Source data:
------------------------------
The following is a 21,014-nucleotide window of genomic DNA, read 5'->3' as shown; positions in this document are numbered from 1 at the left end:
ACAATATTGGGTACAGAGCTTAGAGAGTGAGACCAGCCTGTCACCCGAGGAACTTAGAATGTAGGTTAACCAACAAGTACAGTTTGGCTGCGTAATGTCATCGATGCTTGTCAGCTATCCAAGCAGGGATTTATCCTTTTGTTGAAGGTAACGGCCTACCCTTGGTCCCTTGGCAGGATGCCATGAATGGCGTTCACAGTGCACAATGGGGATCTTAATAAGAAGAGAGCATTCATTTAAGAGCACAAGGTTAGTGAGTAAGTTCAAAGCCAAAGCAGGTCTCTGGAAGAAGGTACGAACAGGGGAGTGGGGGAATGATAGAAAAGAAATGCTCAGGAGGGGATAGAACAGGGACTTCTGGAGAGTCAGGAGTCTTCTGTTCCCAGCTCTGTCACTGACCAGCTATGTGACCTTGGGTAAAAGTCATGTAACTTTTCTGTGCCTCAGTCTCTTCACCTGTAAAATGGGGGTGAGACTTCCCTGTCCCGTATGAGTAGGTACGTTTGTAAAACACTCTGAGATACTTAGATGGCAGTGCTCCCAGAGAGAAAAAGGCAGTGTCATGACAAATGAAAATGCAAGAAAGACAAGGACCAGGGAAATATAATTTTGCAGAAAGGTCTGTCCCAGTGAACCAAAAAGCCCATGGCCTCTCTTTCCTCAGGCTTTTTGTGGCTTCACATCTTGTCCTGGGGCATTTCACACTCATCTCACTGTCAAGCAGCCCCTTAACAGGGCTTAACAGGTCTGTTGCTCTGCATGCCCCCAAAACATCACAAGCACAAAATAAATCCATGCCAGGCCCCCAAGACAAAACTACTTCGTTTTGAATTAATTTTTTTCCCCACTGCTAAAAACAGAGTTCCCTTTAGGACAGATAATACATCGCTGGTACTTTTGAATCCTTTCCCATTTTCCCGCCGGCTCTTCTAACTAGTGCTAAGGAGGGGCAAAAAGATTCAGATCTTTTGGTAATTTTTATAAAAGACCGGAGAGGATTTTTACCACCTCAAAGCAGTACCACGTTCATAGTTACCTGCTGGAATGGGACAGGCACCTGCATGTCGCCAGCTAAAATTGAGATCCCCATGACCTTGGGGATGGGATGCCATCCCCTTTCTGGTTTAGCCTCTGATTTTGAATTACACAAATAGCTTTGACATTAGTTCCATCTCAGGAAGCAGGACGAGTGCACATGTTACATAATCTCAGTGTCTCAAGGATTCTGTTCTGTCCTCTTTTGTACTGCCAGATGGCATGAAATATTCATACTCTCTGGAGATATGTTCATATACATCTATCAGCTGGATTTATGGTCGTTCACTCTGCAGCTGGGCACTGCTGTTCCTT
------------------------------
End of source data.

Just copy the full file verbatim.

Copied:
The following is a 21,014-nucleotide window of genomic DNA, read 5'->3' as shown; positions in this document are numbered from 1 at the left end:
ACAATATTGGGTACAGAGCTTAGAGAGTGAGACCAGCCTGTCACCCGAGGAACTTAGAATGTAGGTTAACCAACAAGTACAGTTTGGCTGCGTAATGTCATCGATGCTTGTCAGCTATCCAAGCAGGGATTTATCCTTTTGTTGAAGGTAACGGCCTACCCTTGGTCCCTTGGCAGGATGCCATGAATGGCGTTCACAGTGCACAATGGGGATCTTAATAAGAAGAGAGCATTCATTTAAGAGCACAAGGTTAGTGAGTAAGTTCAAAGCCAAAGCAGGTCTCTGGAAGAAGGTACGAACAGGGGAGTGGGGGAATGATAGAAAAGAAATGCTCAGGAGGGGATAGAACAGGGACTTCTGGAGAGTCAGGAGTCTTCTGTTCCCAGCTCTGTCACTGACCAGCTATGTGACCTTGGGTAAAAGTCATGTAACTTTTCTGTGCCTCAGTCTCTTCACCTGTAAAATGGGGGTGAGACTTCCCTGTCCCGTATGAGTAGGTACGTTTGTAAAACACTCTGAGATACTTAGATGGCAGTGCTCCCAGAGAGAAAAAGGCAGTGTCATGACAAATGAAAATGCAAGAAAGACAAGGACCAGGGAAATATAATTTTGCAGAAAGGTCTGTCCCAGTGAACCAAAAAGCCCATGGCCTCTCTTTCCTCAGGCTTTTTGTGGCTTCACATCTTGTCCTGGGGCATTTCACACTCATCTCACTGTCAAGCAGCCCCTTAACAGGGCTTAACAGGTCTGTTGCTCTGCATGCCCCCAAAACATCACAAGCACAAAATAAATCCATGCCAGGCCCCCAAGACAAAACTACTTCGTTTTGAATTAATTTTTTTCCCCACTGCTAAAAACAGAGTTCCCTTTAGGACAGATAATACATCGCTGGTACTTTTGAATCCTTTCCCATTTTCCCGCCGGCTCTTCTAACTAGTGCTAAGGAGGGGCAAAAAGATTCAGATCTTTTGGTAATTTTTATAAAAGACCGGAGAGGATTTTTACCACCTCAAAGCAGTACCACGTTCATAGTTACCTGCTGGAATGGGACAGGCACCTGCATGTCGCCAGCTAAAATTGAGATCCCCATGACCTTGGGGATGGGATGCCATCCCCTTTCTGGTTTAGCCTCTGATTTTGAATTACACAAATAGCTTTGACATTAGTTCCATCTCAGGAAGCAGGACGAGTGCACATGTTACATAATCTCAGTGTCTCAAGGATTCTGTTCTGTCCTCTTTTGTACTGCCAGATGGCATGAAATATTCATACTCTCTGGAGATATGTTCATATACATCTATCAGCTGGATTTATGGTCGTTCACTCTGCAGCTGGGCACTGCTGTTCCTT